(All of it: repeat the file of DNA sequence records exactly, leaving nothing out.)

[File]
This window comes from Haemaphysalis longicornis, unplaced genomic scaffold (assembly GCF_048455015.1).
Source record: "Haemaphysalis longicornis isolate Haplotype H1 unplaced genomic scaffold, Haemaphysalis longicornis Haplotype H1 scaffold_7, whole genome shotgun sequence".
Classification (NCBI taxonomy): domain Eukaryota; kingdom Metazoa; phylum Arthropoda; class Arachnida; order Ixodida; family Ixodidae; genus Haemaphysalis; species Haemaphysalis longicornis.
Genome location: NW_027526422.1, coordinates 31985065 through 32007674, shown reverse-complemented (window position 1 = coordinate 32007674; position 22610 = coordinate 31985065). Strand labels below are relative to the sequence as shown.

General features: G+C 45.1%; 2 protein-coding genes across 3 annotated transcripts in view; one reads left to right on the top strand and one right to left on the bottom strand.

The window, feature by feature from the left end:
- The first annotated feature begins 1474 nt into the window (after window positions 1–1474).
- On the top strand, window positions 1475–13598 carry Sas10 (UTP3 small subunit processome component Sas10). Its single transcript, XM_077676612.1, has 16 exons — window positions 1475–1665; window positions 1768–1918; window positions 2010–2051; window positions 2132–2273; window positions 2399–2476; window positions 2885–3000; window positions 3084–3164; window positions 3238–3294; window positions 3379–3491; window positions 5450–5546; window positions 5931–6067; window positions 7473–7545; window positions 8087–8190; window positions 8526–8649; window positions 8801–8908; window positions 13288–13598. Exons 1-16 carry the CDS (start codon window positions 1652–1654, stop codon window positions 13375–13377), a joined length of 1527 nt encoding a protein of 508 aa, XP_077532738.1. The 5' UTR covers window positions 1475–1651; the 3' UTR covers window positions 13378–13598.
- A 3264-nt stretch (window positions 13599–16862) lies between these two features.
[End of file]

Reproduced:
This window comes from Haemaphysalis longicornis, unplaced genomic scaffold (assembly GCF_048455015.1).
Source record: "Haemaphysalis longicornis isolate Haplotype H1 unplaced genomic scaffold, Haemaphysalis longicornis Haplotype H1 scaffold_7, whole genome shotgun sequence".
Classification (NCBI taxonomy): domain Eukaryota; kingdom Metazoa; phylum Arthropoda; class Arachnida; order Ixodida; family Ixodidae; genus Haemaphysalis; species Haemaphysalis longicornis.
Genome location: NW_027526422.1, coordinates 31985065 through 32007674, shown reverse-complemented (window position 1 = coordinate 32007674; position 22610 = coordinate 31985065). Strand labels below are relative to the sequence as shown.

General features: G+C 45.1%; 2 protein-coding genes across 3 annotated transcripts in view; one reads left to right on the top strand and one right to left on the bottom strand.

The window, feature by feature from the left end:
- The first annotated feature begins 1474 nt into the window (after window positions 1–1474).
- On the top strand, window positions 1475–13598 carry Sas10 (UTP3 small subunit processome component Sas10). Its single transcript, XM_077676612.1, has 16 exons — window positions 1475–1665; window positions 1768–1918; window positions 2010–2051; window positions 2132–2273; window positions 2399–2476; window positions 2885–3000; window positions 3084–3164; window positions 3238–3294; window positions 3379–3491; window positions 5450–5546; window positions 5931–6067; window positions 7473–7545; window positions 8087–8190; window positions 8526–8649; window positions 8801–8908; window positions 13288–13598. Exons 1-16 carry the CDS (start codon window positions 1652–1654, stop codon window positions 13375–13377), a joined length of 1527 nt encoding a protein of 508 aa, XP_077532738.1. The 5' UTR covers window positions 1475–1651; the 3' UTR covers window positions 13378–13598.
- A 3264-nt stretch (window positions 13599–16862) lies between these two features.